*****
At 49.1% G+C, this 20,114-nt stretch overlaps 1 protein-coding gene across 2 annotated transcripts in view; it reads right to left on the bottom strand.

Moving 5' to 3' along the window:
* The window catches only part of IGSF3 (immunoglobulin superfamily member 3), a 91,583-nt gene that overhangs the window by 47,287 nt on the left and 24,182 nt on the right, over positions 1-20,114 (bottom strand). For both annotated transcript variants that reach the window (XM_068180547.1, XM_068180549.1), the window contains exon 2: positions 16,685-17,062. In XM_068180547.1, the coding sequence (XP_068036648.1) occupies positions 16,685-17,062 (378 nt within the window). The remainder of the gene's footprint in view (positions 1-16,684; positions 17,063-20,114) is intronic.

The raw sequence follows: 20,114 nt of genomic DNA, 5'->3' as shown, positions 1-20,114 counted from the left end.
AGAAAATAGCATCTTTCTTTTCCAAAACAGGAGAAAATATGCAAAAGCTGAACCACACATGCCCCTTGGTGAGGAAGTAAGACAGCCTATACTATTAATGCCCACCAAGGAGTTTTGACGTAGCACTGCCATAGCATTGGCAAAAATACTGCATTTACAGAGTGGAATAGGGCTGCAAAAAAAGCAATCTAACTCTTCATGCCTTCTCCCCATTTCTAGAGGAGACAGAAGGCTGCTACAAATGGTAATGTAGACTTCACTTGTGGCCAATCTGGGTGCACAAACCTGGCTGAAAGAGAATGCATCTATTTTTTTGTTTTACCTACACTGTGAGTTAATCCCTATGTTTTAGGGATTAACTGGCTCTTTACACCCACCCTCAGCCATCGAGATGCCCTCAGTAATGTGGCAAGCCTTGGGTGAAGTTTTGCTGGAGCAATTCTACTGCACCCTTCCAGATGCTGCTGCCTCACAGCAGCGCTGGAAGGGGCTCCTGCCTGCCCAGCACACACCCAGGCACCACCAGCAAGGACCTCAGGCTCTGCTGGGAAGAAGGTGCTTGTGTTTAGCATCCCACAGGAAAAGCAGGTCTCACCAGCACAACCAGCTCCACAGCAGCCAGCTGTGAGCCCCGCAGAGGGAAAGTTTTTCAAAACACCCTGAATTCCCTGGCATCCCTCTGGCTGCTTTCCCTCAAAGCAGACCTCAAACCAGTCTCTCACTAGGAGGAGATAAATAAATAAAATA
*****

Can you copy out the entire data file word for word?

At 49.1% G+C, this 20,114-nt stretch overlaps 1 protein-coding gene across 2 annotated transcripts in view; it reads right to left on the bottom strand.

Moving 5' to 3' along the window:
* The window catches only part of IGSF3 (immunoglobulin superfamily member 3), a 91,583-nt gene that overhangs the window by 47,287 nt on the left and 24,182 nt on the right, over positions 1-20,114 (bottom strand). For both annotated transcript variants that reach the window (XM_068180547.1, XM_068180549.1), the window contains exon 2: positions 16,685-17,062. In XM_068180547.1, the coding sequence (XP_068036648.1) occupies positions 16,685-17,062 (378 nt within the window). The remainder of the gene's footprint in view (positions 1-16,684; positions 17,063-20,114) is intronic.

The raw sequence follows: 20,114 nt of genomic DNA, 5'->3' as shown, positions 1-20,114 counted from the left end.
AGAAAATAGCATCTTTCTTTTCCAAAACAGGAGAAAATATGCAAAAGCTGAACCACACATGCCCCTTGGTGAGGAAGTAAGACAGCCTATACTATTAATGCCCACCAAGGAGTTTTGACGTAGCACTGCCATAGCATTGGCAAAAATACTGCATTTACAGAGTGGAATAGGGCTGCAAAAAAAGCAATCTAACTCTTCATGCCTTCTCCCCATTTCTAGAGGAGACAGAAGGCTGCTACAAATGGTAATGTAGACTTCACTTGTGGCCAATCTGGGTGCACAAACCTGGCTGAAAGAGAATGCATCTATTTTTTTGTTTTACCTACACTGTGAGTTAATCCCTATGTTTTAGGGATTAACTGGCTCTTTACACCCACCCTCAGCCATCGAGATGCCCTCAGTAATGTGGCAAGCCTTGGGTGAAGTTTTGCTGGAGCAATTCTACTGCACCCTTCCAGATGCTGCTGCCTCACAGCAGCGCTGGAAGGGGCTCCTGCCTGCCCAGCACACACCCAGGCACCACCAGCAAGGACCTCAGGCTCTGCTGGGAAGAAGGTGCTTGTGTTTAGCATCCCACAGGAAAAGCAGGTCTCACCAGCACAACCAGCTCCACAGCAGCCAGCTGTGAGCCCCGCAGAGGGAAAGTTTTTCAAAACACCCTGAATTCCCTGGCATCCCTCTGGCTGCTTTCCCTCAAAGCAGACCTCAAACCAGTCTCTCACTAGGAGGAGATAAATAAATAAAATA